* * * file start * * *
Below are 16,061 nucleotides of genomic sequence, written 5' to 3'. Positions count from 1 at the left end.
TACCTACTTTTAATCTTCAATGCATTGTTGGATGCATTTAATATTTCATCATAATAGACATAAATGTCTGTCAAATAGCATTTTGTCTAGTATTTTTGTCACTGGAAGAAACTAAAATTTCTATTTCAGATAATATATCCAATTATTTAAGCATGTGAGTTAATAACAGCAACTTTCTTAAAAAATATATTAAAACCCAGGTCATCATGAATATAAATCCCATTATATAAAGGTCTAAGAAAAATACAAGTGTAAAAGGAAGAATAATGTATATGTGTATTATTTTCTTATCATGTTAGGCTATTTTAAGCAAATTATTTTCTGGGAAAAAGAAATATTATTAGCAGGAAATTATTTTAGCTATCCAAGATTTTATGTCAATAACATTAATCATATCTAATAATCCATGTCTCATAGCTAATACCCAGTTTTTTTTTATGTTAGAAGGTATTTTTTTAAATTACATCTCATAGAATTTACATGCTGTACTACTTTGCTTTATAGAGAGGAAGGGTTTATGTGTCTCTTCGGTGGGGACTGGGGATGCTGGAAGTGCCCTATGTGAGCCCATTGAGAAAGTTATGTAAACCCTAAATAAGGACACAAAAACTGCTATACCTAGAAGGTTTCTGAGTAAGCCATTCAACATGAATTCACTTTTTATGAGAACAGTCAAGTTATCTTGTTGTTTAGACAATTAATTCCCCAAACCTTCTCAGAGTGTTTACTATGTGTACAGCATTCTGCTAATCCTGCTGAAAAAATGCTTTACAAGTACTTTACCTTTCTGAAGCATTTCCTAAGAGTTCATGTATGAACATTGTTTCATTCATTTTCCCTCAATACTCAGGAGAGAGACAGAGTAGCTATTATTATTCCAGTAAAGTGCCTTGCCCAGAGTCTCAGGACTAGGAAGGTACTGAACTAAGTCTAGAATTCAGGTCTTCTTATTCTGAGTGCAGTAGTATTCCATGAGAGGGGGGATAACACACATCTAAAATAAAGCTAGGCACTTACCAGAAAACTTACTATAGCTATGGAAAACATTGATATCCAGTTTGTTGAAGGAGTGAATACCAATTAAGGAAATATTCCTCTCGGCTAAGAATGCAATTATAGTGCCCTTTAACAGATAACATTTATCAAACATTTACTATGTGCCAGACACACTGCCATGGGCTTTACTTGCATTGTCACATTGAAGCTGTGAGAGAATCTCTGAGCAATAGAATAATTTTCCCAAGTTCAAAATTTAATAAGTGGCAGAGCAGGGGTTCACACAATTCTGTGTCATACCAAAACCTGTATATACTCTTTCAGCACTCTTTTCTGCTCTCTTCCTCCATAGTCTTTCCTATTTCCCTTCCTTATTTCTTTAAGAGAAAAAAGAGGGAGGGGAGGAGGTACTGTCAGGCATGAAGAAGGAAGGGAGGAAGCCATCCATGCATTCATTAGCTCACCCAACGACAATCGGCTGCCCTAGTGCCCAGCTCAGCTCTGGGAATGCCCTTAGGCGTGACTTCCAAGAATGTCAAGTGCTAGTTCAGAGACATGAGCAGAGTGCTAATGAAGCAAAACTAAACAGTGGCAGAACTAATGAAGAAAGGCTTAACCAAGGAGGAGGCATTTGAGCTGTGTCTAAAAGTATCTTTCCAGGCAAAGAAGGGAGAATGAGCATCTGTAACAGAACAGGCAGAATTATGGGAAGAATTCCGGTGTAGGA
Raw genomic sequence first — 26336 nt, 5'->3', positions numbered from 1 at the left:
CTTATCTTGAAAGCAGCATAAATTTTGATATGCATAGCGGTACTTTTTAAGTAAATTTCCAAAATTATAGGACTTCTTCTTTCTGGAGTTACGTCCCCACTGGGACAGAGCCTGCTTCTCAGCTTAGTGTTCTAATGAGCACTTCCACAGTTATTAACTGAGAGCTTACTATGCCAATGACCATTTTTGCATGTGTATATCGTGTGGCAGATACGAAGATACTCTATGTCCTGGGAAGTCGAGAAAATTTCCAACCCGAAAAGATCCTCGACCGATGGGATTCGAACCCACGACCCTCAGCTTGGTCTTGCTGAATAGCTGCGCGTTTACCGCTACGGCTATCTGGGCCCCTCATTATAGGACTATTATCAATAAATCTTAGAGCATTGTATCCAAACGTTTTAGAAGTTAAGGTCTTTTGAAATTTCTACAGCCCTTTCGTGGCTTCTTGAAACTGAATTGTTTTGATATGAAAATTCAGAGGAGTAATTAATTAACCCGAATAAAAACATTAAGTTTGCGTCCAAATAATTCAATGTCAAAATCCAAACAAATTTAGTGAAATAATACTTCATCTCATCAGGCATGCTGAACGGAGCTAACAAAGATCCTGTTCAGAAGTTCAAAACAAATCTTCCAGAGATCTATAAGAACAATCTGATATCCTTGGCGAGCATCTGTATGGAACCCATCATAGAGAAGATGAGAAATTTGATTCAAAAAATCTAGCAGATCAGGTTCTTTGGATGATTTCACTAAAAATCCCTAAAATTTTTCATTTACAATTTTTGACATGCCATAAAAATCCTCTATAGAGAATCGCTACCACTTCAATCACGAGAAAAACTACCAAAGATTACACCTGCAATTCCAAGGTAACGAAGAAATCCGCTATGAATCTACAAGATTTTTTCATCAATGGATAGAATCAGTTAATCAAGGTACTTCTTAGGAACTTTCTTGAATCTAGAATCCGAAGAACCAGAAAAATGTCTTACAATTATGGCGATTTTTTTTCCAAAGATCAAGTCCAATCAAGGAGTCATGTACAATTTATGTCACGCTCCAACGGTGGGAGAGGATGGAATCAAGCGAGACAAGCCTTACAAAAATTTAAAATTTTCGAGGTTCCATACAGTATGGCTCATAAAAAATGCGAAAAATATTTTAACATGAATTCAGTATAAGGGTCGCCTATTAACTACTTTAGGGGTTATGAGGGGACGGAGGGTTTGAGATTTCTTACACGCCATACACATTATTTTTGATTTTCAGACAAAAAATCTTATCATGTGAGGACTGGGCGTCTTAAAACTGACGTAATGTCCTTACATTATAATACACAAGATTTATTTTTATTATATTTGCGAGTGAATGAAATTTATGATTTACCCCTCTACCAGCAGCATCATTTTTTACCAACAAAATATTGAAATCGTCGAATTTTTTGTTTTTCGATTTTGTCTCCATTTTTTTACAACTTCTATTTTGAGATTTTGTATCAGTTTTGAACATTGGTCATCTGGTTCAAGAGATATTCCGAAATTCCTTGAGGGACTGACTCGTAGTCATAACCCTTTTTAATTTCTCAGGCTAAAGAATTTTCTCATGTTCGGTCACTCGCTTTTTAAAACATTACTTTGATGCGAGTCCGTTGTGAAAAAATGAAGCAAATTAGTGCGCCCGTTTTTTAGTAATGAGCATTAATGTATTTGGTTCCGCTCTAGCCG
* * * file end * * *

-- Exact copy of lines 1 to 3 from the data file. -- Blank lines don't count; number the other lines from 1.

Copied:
Below are 16,061 nucleotides of genomic sequence, written 5' to 3'. Positions count from 1 at the left end.
TACCTACTTTTAATCTTCAATGCATTGTTGGATGCATTTAATATTTCATCATAATAGACATAAATGTCTGTCAAATAGCATTTTGTCTAGTATTTTTGTCACTGGAAGAAACTAAAATTTCTATTTCAGATAATATATCCAATTATTTAAGCATGTGAGTTAATAACAGCAACTTTCTTAAAAAATATATTAAAACCCAGGTCATCATGAATATAAATCCCATTATATAAAGGTCTAAGAAAAATACAAGTGTAAAAGGAAGAATAATGTATATGTGTATTATTTTCTTATCATGTTAGGCTATTTTAAGCAAATTATTTTCTGGGAAAAAGAAATATTATTAGCAGGAAATTATTTTAGCTATCCAAGATTTTATGTCAATAACATTAATCATATCTAATAATCCATGTCTCATAGCTAATACCCAGTTTTTTTTTATGTTAGAAGGTATTTTTTTAAATTACATCTCATAGAATTTACATGCTGTACTACTTTGCTTTATAGAGAGGAAGGGTTTATGTGTCTCTTCGGTGGGGACTGGGGATGCTGGAAGTGCCCTATGTGAGCCCATTGAGAAAGTTATGTAAACCCTAAATAAGGACACAAAAACTGCTATACCTAGAAGGTTTCTGAGTAAGCCATTCAACATGAATTCACTTTTTATGAGAACAGTCAAGTTATCTTGTTGTTTAGACAATTAATTCCCCAAACCTTCTCAGAGTGTTTACTATGTGTACAGCATTCTGCTAATCCTGCTGAAAAAATGCTTTACAAGTACTTTACCTTTCTGAAGCATTTCCTAAGAGTTCATGTATGAACATTGTTTCATTCATTTTCCCTCAATACTCAGGAGAGAGACAGAGTAGCTATTATTATTCCAGTAAAGTGCCTTGCCCAGAGTCTCAGGACTAGGAAGGTACTGAACTAAGTCTAGAATTCAGGTCTTCTTATTCTGAGTGCAGTAGTATTCCATGAGAGGGGGGATAACACACATCTAAAATAAAGCTAGGCACTTACCAGAAAACTTACTATAGCTATGGAAAACATTGATATCCAGTTTGTTGAAGGAGTGAATACCAATTAAGGAAATATTCCTCTCGGCTAAGAATGCAATTATAGTGCCCTTTAACAGATAACATTTATCAAACATTTACTATGTGCCAGACACACTGCCATGGGCTTTACTTGCATTGTCACATTGAAGCTGTGAGAGAATCTCTGAGCAATAGAATAATTTTCCCAAGTTCAAAATTTAATAAGTGGCAGAGCAGGGGTTCACACAATTCTGTGTCATACCAAAACCTGTATATACTCTTTCAGCACTCTTTTCTGCTCTCTTCCTCCATAGTCTTTCCTATTTCCCTTCCTTATTTCTTTAAGAGAAAAAAGAGGGAGGGGAGGAGGTACTGTCAGGCATGAAGAAGGAAGGGAGGAAGCCATCCATGCATTCATTAGCTCACCCAACGACAATCGGCTGCCCTAGTGCCCAGCTCAGCTCTGGGAATGCCCTTAGGCGTGACTTCCAAGAATGTCAAGTGCTAGTTCAGAGACATGAGCAGAGTGCTAATGAAGCAAAACTAAACAGTGGCAGAACTAATGAAGAAAGGCTTAACCAAGGAGGAGGCATTTGAGCTGTGTCTAAAAGTATCTTTCCAGGCAAAGAAGGGAGAATGAGCATCTGTAACAGAACAGGCAGAATTATGGGAAGAATTCCGGTGTAGGA
Raw genomic sequence first — 26336 nt, 5'->3', positions numbered from 1 at the left: